Papazian has earned a call to the Octagon. He’s won his past three fights, and at just 23 years old, he has the potential to go far in the sport. However, the bright lights and the main card attention could prove unnerving for the young fighter. Jared, like his opponent, is a fairly balanced mixed martial artist, but four of his six losses have been by submission, so I can only assume he’ll be at a disadvantage if the fight goes to the ground against Easton.

I’m going to predict Easton beats Papazian via submission in the second round.

Adams: Out of the four main card bouts on the card, this fight is without a doubt the most lackluster. Not saying that these two young guys won’t put on an exciting fight, but many fans aren’t going to know who Easton and Papazian are.

I did not know that Easton had defeated John Dodson until Joe mentioned it, and then when looking at the 27-year-old’s record, I also saw that he earned a close win over Chase Beebe. Easton does have some solid wins in his career, has only lost once before, and should be the favorite in this fight.

Stepping in for an injured Ken Stone will be Papazian. What stands out to me is that “The Jackhammer” has eight of his 14 victories by decision, and that’s against mid-level competition outside the UFC. It will be interesting to see how Papazian performs in the main card spotlight against Easton.

Papazian won’t be a walk-over, but Easton is going to get the best of him. I’m going with Easton by third-round TKO.

Chase: Have to agree with Joe that Easton is the more tested fighter. While Papazian is coming off of three wins, Easton himself is on a six-fight winning streak. Easton made his debut back in October, and put on a good show for his first fight in the Octagon, but Papazian is making his debut with this fight.

As Joe and Corey have pointed out, being on the main card and making his Octagon debut, to me, already puts Papazian at a disadvantage mentally. It could mean the opposite, but more often than not, newcomers have some issues adjusting. This is not a huge pay-per-view event, but the card is still not too shabby with a great headliner.

I am going with the majority here as well, Easton will walk out of the cage victorious. He has the better experience, and Papazian is not one to finish the fight that often. His losses have primarily come by submission, and that is perfect for Easton to execute in their fight. While not having many submission victories under his belt, Easton still possesses the ability to submit his opponents and will have the ground advantage here. Easton wins via TKO in the second round, or a sub in the first.

WW: Duane Ludwig (21-11) vs. Josh Neer (32-10-1)

Adams: While this fight may not sound like a huge co-main event, this is a bout that I am really looking forward to, however.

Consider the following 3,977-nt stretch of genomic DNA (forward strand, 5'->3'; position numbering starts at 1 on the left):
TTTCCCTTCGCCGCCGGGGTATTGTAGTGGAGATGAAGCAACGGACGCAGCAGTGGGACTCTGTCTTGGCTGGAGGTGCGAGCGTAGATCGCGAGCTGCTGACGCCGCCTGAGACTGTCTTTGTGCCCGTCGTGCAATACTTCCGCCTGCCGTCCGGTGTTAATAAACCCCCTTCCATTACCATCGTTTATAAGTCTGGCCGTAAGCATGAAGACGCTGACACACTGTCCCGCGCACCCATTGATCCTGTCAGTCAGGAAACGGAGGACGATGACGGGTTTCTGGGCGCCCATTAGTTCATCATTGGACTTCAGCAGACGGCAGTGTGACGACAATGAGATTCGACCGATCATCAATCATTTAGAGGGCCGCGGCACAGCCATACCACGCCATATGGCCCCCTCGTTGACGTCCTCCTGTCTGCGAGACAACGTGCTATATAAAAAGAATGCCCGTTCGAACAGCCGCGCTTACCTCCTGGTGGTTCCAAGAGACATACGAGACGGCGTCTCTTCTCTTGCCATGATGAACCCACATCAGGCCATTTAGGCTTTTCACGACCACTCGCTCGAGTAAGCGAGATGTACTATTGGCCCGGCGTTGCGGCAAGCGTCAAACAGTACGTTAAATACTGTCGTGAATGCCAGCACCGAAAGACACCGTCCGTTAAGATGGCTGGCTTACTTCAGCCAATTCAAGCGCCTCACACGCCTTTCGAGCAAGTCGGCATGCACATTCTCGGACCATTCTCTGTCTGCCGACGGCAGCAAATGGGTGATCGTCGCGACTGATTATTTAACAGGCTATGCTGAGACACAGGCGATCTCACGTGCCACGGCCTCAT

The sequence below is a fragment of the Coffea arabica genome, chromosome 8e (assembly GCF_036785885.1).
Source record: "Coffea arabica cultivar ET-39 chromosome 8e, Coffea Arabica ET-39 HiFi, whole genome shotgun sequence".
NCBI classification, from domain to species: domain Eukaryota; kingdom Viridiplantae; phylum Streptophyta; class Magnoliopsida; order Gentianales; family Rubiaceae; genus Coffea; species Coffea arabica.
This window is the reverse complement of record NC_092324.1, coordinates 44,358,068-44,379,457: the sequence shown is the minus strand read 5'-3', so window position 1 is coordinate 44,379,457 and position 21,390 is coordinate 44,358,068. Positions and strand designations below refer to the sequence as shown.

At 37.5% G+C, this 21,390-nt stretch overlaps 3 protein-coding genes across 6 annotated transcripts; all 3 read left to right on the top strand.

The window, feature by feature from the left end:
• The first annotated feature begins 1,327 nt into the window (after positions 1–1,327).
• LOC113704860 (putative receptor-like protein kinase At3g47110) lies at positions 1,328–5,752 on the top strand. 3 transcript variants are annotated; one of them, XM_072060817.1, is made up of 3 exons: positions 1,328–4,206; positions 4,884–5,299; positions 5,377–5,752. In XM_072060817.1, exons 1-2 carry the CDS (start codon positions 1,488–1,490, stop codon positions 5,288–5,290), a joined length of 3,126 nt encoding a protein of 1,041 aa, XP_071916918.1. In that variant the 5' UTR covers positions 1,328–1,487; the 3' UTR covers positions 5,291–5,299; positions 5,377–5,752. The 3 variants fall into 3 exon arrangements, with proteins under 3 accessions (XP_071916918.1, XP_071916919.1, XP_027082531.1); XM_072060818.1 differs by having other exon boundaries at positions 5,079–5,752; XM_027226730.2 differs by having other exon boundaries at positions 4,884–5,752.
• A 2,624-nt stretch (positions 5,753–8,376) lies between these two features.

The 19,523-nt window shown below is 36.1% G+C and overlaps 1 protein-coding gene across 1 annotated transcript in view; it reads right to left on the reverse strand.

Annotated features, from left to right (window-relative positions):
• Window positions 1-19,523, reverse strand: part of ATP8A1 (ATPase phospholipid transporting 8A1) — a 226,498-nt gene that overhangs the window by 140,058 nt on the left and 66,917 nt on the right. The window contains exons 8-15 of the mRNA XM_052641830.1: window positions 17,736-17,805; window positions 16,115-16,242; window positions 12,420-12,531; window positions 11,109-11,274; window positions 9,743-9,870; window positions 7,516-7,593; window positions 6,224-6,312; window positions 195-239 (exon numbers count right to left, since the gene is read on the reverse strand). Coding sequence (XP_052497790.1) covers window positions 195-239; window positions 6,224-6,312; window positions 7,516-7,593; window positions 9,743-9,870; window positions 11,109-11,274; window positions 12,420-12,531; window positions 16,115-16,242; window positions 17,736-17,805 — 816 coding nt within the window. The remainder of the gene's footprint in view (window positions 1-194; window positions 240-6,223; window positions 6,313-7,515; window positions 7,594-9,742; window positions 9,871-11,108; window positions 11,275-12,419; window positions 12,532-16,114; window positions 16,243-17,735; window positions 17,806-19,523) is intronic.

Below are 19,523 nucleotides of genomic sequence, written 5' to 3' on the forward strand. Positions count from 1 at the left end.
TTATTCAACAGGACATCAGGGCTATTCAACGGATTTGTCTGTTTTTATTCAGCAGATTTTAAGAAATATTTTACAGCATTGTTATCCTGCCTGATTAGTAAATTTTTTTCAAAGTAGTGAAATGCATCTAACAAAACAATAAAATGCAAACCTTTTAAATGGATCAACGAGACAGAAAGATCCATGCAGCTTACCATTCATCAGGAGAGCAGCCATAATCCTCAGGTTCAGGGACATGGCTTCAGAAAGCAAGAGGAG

The Denver native Ludwig is one of the most well-rounded fighters in the welterweight division. “Bang” specializes in using a high-level Muay Thai approach that is difficult to defend, but also has a lot of power in his hands, along with an underrated jiu-jitsu game. He is also a long-time veteran of combat fights, both in MMA and kickboxing. The 33-year-old is currently on a two-fight win streak as well, and has a few solid years left in him to make a run in the division.

“The Dentist” Neer has never been as consistent as right now, winning in his last five fights, including a UFC win over Keith Wisniewski in October. Neer has beaten top guys in the sport, including Melvin Guillard and Mac Danzig, but just hasn’t been able to string together multiple wins to earn himself a UFC title shot. At this point, it’s going to take a lot of work for the Iowa native to reach the top of the heap, but at only 28 years old, it’s possible.

But with that said, it will be difficult for Neer to take out Ludwig. In his five recent wins, none of those guys Neer faced has had the talent “Bang” possesses. Ludwig has a good mindset right now on his fight career and is just going out there comfortable and looking to have fun.

If Neer decides to stand and trade with Ludwig, he may be in for a long night. I don’t believe Ludwig will finish “The Dentist,” but he will get his hand raised by earning a unanimous decision.

Chase: I agree with Corey: this fight has all the makings to be a really great fight. Neer is on a five-fight winning streak and has been looking good while doing so. He is a very well-rounded, just as Ludwig is.

This fight intrigues me because it is not style versus style, but truly two well-rounded fighters, versed on the ground and standing (and efficient at it), that will be going toe-to-toe on Friday night. Ludwig is on a two-fight winning streak, so his momentum is good, but not that of Neer’s. Both of his wins, though, were decisions, so it is not as motivating as Neer’s last eight wins not leaving the second round, and many finished in the first. Based on his performances lately, I would have to say a finish win could go to either, but Neer has the better chance of pulling it off.

I am going to have to go with Neer winning this one by TKO or submission.